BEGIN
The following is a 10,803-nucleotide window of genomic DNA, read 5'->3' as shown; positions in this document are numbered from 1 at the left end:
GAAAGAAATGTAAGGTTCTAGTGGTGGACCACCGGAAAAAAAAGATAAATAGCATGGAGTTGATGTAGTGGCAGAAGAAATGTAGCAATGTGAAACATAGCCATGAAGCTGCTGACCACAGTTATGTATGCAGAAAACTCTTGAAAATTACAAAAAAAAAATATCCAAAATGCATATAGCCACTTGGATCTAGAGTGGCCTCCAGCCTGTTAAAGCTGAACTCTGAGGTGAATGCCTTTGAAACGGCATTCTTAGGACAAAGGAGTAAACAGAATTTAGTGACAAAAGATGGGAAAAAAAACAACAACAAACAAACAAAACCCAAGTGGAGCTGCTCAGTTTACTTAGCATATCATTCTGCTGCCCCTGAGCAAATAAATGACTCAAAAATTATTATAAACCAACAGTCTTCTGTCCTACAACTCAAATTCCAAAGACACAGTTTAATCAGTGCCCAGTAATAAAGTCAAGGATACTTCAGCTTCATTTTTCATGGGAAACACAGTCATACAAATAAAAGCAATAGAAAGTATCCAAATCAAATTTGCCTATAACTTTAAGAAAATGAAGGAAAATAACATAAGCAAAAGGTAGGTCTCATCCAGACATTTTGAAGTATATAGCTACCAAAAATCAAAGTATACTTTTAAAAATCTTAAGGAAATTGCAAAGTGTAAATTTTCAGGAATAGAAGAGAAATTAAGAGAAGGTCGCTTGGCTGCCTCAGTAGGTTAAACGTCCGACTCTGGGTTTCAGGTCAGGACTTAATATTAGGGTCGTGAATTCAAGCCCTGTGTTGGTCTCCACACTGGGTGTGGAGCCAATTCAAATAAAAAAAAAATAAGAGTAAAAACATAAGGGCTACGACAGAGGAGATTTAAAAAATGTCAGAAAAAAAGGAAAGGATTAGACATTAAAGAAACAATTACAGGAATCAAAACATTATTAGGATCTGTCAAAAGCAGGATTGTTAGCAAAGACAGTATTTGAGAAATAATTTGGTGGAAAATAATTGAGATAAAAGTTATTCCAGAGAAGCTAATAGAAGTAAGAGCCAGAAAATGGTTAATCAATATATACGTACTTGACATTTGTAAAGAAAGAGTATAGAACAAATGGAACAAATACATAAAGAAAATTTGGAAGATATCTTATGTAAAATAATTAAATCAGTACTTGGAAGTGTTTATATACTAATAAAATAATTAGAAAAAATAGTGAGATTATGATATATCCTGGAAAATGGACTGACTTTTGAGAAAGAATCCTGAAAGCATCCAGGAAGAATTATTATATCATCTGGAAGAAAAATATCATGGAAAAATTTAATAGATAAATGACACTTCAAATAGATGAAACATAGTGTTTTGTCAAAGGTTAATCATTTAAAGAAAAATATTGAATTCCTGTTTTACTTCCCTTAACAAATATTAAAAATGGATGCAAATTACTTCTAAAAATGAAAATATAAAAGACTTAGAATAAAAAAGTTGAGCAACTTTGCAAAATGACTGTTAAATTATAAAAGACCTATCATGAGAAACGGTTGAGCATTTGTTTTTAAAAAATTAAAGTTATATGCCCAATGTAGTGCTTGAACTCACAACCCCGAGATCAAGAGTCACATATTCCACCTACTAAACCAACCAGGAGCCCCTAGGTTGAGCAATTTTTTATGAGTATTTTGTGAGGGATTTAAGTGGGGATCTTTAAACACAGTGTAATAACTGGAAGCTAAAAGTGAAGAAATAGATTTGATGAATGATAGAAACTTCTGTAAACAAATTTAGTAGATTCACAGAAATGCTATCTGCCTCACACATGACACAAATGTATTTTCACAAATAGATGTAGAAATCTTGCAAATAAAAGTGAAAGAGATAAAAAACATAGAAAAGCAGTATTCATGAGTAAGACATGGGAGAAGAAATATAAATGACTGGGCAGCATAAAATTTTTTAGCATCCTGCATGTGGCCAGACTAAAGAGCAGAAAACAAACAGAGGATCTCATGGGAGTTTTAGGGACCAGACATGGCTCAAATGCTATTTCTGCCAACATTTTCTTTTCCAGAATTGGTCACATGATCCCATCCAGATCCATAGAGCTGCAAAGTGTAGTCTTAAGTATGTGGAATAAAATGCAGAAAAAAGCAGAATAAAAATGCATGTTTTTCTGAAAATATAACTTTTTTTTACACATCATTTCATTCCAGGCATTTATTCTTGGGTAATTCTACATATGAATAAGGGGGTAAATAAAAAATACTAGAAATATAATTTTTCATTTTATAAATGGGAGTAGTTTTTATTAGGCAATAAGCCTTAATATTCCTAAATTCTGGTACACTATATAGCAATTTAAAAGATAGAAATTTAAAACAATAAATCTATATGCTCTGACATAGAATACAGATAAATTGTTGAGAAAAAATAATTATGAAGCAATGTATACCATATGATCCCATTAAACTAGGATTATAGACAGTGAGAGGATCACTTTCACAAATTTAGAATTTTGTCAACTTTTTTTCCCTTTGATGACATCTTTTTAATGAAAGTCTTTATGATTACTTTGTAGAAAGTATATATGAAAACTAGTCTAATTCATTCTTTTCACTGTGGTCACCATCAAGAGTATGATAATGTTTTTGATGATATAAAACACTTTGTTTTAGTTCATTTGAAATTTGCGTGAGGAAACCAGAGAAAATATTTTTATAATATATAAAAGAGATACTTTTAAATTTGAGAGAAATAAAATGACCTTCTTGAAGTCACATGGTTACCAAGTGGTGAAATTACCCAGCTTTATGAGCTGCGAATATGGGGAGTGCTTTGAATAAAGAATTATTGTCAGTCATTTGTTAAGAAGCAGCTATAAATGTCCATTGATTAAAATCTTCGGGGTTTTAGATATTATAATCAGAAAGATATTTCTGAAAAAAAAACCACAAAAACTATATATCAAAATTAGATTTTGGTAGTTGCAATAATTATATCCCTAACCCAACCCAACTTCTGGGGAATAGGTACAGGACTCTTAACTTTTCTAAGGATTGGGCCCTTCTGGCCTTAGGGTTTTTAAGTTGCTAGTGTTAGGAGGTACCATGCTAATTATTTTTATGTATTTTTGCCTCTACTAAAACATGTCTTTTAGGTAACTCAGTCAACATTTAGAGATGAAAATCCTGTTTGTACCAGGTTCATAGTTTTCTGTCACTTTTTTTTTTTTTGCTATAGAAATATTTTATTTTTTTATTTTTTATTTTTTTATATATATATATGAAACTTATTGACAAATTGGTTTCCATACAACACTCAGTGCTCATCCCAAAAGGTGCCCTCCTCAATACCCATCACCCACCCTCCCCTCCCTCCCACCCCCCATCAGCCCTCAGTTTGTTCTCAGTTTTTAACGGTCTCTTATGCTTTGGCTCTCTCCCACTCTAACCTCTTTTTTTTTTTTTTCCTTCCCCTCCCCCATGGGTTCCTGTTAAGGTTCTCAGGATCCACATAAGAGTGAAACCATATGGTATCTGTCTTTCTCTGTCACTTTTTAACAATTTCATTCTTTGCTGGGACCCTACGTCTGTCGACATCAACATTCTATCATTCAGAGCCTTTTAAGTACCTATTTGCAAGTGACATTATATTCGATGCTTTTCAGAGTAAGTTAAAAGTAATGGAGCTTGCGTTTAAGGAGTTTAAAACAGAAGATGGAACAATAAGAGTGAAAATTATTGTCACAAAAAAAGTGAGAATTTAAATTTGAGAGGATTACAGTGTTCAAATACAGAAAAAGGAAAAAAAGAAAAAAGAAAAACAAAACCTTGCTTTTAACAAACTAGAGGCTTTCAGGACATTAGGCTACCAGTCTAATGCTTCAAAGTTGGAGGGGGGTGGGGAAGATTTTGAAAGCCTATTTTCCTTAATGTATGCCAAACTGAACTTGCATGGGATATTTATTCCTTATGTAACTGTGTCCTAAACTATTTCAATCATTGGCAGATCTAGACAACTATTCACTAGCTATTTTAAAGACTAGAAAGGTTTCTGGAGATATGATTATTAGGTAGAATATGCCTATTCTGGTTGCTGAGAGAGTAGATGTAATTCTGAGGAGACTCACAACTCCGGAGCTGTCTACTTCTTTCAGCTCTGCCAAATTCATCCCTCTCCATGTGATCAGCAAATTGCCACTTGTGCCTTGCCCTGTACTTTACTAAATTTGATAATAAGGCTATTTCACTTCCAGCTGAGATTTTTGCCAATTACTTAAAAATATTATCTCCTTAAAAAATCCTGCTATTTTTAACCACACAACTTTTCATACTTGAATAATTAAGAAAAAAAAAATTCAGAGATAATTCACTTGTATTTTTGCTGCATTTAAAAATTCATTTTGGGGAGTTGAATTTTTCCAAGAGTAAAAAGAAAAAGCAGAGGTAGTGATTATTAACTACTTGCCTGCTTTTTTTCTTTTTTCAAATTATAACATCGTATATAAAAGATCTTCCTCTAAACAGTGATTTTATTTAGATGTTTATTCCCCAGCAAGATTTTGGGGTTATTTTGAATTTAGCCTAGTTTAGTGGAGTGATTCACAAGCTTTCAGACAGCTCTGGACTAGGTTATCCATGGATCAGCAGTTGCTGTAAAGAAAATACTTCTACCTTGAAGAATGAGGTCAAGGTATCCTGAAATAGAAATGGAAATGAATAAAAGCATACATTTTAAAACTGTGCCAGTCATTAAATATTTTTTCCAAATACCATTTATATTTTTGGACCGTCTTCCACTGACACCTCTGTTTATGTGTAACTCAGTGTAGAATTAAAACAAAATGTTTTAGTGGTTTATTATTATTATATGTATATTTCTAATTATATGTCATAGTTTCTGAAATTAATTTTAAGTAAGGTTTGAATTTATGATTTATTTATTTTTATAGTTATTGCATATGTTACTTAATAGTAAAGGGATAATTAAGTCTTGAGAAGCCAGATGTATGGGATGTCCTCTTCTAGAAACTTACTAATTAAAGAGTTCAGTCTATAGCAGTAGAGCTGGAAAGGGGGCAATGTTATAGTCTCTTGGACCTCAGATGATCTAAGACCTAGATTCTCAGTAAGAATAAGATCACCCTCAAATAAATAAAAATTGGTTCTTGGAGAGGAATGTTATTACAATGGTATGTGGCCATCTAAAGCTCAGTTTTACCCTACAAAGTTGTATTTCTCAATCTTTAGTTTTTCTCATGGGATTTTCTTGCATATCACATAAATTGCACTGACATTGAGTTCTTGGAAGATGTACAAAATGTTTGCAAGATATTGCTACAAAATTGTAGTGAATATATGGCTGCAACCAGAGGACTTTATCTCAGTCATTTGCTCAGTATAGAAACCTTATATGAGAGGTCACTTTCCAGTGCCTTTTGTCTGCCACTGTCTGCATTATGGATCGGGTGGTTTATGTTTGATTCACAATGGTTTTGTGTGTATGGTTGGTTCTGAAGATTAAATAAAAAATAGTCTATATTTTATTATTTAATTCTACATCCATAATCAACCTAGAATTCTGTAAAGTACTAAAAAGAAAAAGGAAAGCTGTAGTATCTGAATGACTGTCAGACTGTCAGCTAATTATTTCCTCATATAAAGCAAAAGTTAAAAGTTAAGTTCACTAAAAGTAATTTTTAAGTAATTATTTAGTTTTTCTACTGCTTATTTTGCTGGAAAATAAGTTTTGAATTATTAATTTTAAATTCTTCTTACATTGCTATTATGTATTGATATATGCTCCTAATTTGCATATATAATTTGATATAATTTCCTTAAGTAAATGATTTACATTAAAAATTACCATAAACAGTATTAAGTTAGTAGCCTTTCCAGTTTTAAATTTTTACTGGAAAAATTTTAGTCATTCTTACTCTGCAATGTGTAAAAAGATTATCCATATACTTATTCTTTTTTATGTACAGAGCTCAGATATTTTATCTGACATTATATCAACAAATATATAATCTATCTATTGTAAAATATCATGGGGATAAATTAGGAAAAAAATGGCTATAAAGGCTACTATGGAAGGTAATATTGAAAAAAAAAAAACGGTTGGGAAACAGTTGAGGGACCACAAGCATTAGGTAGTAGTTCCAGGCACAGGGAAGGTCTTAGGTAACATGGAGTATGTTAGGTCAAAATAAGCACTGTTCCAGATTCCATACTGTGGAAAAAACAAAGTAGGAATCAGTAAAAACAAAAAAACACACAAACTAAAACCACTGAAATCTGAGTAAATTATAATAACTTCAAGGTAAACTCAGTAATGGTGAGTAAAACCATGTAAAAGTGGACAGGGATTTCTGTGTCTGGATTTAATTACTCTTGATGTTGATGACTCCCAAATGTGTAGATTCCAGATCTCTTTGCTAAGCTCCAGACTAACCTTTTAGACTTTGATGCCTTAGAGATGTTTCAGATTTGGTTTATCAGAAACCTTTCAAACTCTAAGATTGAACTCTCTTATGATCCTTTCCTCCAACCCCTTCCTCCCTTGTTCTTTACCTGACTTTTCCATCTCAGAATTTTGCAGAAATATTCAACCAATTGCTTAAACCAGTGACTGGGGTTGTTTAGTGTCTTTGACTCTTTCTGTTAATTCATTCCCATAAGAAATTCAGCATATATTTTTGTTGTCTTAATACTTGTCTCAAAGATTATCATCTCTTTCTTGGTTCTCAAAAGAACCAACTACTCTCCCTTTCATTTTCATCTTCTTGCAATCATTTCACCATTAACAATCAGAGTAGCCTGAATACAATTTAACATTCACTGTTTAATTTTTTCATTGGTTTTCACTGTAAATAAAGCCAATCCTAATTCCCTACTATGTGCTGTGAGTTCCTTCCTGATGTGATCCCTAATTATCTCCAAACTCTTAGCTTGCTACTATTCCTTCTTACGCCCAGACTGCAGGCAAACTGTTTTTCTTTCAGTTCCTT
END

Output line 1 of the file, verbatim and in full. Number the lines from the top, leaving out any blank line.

The following is a 10,803-nucleotide window of genomic DNA, read 5'->3' as shown; positions in this document are numbered from 1 at the left end: